Vous êtes sur la page 1sur 3

CUT3e_Window Tutorials-1P.

qxd 2/5/07 10:23 AM Page 1

TUTORIAL 1 Windows
Starting Up and Shutting Down a PC
This tutorial describes how to start up and log on with a user name and password
to a Windows PC with the Vista operating system installed. The tutorial also
explains the shut down procedure to correctly power off the computer when you
have finished your tasks.

Starting Up and Logging On


During the installation of Vista, the setup routine includes a process to create a
user name and password to log on to the computer. You will need to know the
user name and password created for the PC you are using before proceeding. The
first screen that appears after turning on the power, or moving the mouse to re-
activate a system that is in standby mode, is called the Welcome screen (see
Figure 1). On this page, all of the account names that have been set up on the
computer are shown with an icon.
When you click the icon for the user name that you want to use to log on to the
computer, the icon enlarges and a password text box appears if the account
requires a password. The remaining user names disappear from view. If you
attempt to log on with an incorrect password, Vista displays the password hint if
one was created with the user account.

In, out, up, down—what does it all mean? Logging on means connecting to the
TIP computer; logging in is the same thing, just different wording. Logging off
means disconnecting, and logging out is the same thing.

Steps
To log on at the Vista Welcome screen:
1. Click the icon for your user name.
2. Type your password if a password is required and then click the right arrow
button or press Enter.

In an environment where multiple users access the same computer, such as in a


school, logging on (and off) is important for tracking purposes. On a network,
logging on also connects the computer to the network using settings and per-
missions that are set up especially for that user. For example, there might be
certain locations on a file server that become accessible through the network
when a certain user logs on, but not when some other user logs on.

Windows Tutorials T U T O R I A L S WT-1


© 2007 Paradigm Publishing Inc.
CUT3e_Window Tutorials-1P.qxd 2/5/07 10:23 AM Page 2

Gadgets

Start button Sidebar

Quick Launch toolbar Taskbar


Notification
area
Figure 2 Vista Desktop

Previous versions of Windows provided the ability to turn off the display of the
TIP Welcome screen; however, in Vista, the Welcome screen cannot be turned off.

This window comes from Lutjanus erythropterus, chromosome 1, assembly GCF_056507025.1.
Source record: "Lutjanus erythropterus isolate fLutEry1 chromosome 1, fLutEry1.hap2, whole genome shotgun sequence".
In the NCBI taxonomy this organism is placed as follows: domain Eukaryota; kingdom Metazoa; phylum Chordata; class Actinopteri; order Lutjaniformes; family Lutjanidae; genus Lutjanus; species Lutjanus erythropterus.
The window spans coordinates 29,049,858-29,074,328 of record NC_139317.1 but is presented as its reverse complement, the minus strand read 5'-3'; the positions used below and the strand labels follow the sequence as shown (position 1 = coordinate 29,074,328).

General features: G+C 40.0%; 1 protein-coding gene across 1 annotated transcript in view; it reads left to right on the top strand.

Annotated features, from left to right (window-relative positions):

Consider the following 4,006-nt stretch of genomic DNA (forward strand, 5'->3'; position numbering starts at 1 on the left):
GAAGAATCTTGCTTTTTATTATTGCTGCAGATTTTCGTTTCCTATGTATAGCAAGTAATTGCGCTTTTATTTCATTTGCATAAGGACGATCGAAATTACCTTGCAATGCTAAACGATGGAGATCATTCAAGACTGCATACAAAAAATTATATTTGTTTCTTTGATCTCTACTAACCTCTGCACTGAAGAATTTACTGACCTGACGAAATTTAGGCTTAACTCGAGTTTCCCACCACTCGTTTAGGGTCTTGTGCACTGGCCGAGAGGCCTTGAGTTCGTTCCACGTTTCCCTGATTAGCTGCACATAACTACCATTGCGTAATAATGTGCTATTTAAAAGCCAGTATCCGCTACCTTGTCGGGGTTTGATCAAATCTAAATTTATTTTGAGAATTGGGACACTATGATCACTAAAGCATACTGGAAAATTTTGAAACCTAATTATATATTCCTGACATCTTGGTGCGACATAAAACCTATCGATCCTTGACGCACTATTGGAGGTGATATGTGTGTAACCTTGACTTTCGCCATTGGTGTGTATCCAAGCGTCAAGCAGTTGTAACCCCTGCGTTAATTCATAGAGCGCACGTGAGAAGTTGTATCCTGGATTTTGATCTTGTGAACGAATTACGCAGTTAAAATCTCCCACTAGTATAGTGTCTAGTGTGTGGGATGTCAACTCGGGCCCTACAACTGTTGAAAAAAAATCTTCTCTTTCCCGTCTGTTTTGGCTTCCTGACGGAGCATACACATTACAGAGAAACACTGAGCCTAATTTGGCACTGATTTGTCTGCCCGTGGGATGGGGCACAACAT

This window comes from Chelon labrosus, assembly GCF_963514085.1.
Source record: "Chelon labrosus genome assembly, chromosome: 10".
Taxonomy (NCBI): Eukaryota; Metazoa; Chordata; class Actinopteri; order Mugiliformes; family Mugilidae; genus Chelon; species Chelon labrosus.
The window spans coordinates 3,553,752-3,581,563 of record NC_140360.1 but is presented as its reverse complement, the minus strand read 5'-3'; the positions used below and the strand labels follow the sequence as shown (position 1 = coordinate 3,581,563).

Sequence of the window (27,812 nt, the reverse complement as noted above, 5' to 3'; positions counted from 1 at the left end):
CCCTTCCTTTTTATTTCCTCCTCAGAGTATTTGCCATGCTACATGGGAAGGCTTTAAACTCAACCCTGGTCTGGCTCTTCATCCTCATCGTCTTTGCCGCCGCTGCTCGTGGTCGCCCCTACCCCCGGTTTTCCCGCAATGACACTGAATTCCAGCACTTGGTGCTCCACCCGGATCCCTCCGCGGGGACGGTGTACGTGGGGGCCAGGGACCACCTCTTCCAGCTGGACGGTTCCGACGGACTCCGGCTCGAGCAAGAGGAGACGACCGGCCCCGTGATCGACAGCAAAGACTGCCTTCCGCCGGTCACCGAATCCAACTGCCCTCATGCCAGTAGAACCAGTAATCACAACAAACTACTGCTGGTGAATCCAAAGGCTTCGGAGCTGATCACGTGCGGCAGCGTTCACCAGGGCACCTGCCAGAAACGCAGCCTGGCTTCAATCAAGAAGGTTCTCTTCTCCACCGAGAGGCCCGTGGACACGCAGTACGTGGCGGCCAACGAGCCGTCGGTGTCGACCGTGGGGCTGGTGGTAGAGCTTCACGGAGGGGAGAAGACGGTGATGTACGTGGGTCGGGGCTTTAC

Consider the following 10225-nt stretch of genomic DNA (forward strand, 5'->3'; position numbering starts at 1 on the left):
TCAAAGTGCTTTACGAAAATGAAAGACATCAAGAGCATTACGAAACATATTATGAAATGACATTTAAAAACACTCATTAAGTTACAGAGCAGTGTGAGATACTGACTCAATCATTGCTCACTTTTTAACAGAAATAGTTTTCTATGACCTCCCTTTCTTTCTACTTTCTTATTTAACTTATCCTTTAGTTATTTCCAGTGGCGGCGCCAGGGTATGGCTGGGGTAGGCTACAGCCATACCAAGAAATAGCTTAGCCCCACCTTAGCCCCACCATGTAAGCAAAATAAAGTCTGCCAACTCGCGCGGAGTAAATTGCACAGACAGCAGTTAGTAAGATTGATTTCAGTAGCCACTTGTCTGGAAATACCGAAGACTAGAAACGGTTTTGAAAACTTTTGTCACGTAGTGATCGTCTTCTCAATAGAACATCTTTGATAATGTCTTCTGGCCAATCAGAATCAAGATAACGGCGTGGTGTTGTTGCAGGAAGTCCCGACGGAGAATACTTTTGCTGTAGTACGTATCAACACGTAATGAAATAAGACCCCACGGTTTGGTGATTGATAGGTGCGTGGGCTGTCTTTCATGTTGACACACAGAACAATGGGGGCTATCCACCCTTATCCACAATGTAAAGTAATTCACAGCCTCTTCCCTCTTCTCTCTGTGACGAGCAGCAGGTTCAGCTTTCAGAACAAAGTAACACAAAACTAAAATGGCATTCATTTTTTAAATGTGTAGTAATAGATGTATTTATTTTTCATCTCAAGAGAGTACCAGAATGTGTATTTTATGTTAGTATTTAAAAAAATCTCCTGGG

The Vista desktop appears when you successsfully log on (see Figure 2). The
desktop shown displays the default background using the Windows Vista theme.
Your background may be different since other pictures are available. On the desk-
top, icons to launch programs are available as well as the Taskbar and the Sidebar.
The Taskbar is the long horizontal bar along the bottom of the screen and is used
to manage application windows. The Sidebar is a vertical bar along the right side
of the screen. The Sidebar contains gadgets that are mini programs for informa-
tion or frequently used tools.

Logging Off
Logging off and shutting down are two separate operations, although shutting
down also logs you off. Logging off indicates the user no longer requires the com-
puter. The user’s programs and documents are closed and the Welcome screen
redisplays; logging off does not shut down the PC.

WT-2 T U T O R I A L S Windows Tutorials

© 2007 Paradigm Publishing Inc.


CUT3e_Window Tutorials-1P.qxd 2/5/07 10:23 AM Page 3

Steps
To log off:
1. Click the Start button.
2. Point to the right-pointing arrow button next to the lock button in the
right pane.
3. Click Log Off.

Properly end a
computer session
by logging off.

You can also use a feature called Fast User Switching to enable multiple users
to be logged on at once to the same PC. This could be handy when one person is
working on the PC and someone else comes up and wants a turn “just for a sec-
ond.” Instead of logging off as in Step 3 above, click Switch User and allow the
other person to log on temporarily. Switch User leaves the original user’s pro-
grams and data files open, whereas logging off closes them all.
on

Restarting and Shutting Down


In addition to logging off, you can also restart the PC, or you can shut it down
completely. Restarting can help if you are experiencing errors or problems with
Windows’ operation. Shutting down completely is a good idea when you are going
to be away from your PC for a while (say, 24 hours or more).

Steps
To shut down or restart:
1. Click the Start button.
2. Point to the right-pointing arrow button next to the lock button.
3. Click either Restart or Shut Down (to completely power off the computer).
Power Button
Click the Start button and then click the Power button to place the computer in
Sleep mode. In Sleep mode, all of your work is automatically saved, the screen is
turned off, and the computer is placed in its lowest power state. A light on the
outside of the computer case blinks or turns yellow to indicate sleep mode is
active. Reactivate the computer by pressing the Power button on the front of the
computer case, or by moving the mouse. After logging on, the screen will be
exactly as it was when you activated sleep mode.

Windows Tutorials T U T O R I A L S WT-3


© 2007 Paradigm Publishing Inc.